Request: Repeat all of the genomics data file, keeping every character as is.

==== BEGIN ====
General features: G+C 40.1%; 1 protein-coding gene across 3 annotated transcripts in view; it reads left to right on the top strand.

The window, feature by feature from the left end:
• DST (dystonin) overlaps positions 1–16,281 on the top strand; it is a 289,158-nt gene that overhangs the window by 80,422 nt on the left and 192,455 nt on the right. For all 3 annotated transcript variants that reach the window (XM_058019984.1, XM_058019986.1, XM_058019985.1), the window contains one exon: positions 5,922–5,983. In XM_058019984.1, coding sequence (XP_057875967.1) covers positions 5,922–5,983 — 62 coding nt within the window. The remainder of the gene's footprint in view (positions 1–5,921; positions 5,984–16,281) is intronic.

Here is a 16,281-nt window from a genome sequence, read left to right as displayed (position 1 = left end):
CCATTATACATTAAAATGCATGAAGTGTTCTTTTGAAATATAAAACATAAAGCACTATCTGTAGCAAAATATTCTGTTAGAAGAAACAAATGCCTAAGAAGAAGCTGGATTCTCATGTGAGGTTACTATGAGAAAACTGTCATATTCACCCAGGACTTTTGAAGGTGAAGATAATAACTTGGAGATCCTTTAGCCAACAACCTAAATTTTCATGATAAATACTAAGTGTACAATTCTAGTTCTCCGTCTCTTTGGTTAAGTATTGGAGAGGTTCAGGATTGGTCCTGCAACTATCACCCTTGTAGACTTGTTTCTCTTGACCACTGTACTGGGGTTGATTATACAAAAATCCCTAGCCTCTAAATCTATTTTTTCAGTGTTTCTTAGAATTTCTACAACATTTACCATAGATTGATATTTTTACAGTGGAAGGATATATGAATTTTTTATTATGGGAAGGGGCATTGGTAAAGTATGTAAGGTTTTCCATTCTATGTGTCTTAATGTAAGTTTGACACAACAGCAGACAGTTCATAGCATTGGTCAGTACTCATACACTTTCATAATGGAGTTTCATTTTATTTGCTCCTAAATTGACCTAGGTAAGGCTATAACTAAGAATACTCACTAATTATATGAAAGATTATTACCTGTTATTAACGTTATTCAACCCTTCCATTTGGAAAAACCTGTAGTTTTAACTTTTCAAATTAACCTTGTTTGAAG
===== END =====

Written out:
General features: G+C 40.1%; 1 protein-coding gene across 3 annotated transcripts in view; it reads left to right on the top strand.

The window, feature by feature from the left end:
• DST (dystonin) overlaps positions 1–16,281 on the top strand; it is a 289,158-nt gene that overhangs the window by 80,422 nt on the left and 192,455 nt on the right. For all 3 annotated transcript variants that reach the window (XM_058019984.1, XM_058019986.1, XM_058019985.1), the window contains one exon: positions 5,922–5,983. In XM_058019984.1, coding sequence (XP_057875967.1) covers positions 5,922–5,983 — 62 coding nt within the window. The remainder of the gene's footprint in view (positions 1–5,921; positions 5,984–16,281) is intronic.

Here is a 16,281-nt window from a genome sequence, read left to right as displayed (position 1 = left end):
CCATTATACATTAAAATGCATGAAGTGTTCTTTTGAAATATAAAACATAAAGCACTATCTGTAGCAAAATATTCTGTTAGAAGAAACAAATGCCTAAGAAGAAGCTGGATTCTCATGTGAGGTTACTATGAGAAAACTGTCATATTCACCCAGGACTTTTGAAGGTGAAGATAATAACTTGGAGATCCTTTAGCCAACAACCTAAATTTTCATGATAAATACTAAGTGTACAATTCTAGTTCTCCGTCTCTTTGGTTAAGTATTGGAGAGGTTCAGGATTGGTCCTGCAACTATCACCCTTGTAGACTTGTTTCTCTTGACCACTGTACTGGGGTTGATTATACAAAAATCCCTAGCCTCTAAATCTATTTTTTCAGTGTTTCTTAGAATTTCTACAACATTTACCATAGATTGATATTTTTACAGTGGAAGGATATATGAATTTTTTATTATGGGAAGGGGCATTGGTAAAGTATGTAAGGTTTTCCATTCTATGTGTCTTAATGTAAGTTTGACACAACAGCAGACAGTTCATAGCATTGGTCAGTACTCATACACTTTCATAATGGAGTTTCATTTTATTTGCTCCTAAATTGACCTAGGTAAGGCTATAACTAAGAATACTCACTAATTATATGAAAGATTATTACCTGTTATTAACGTTATTCAACCCTTCCATTTGGAAAAACCTGTAGTTTTAACTTTTCAAATTAACCTTGTTTGAAG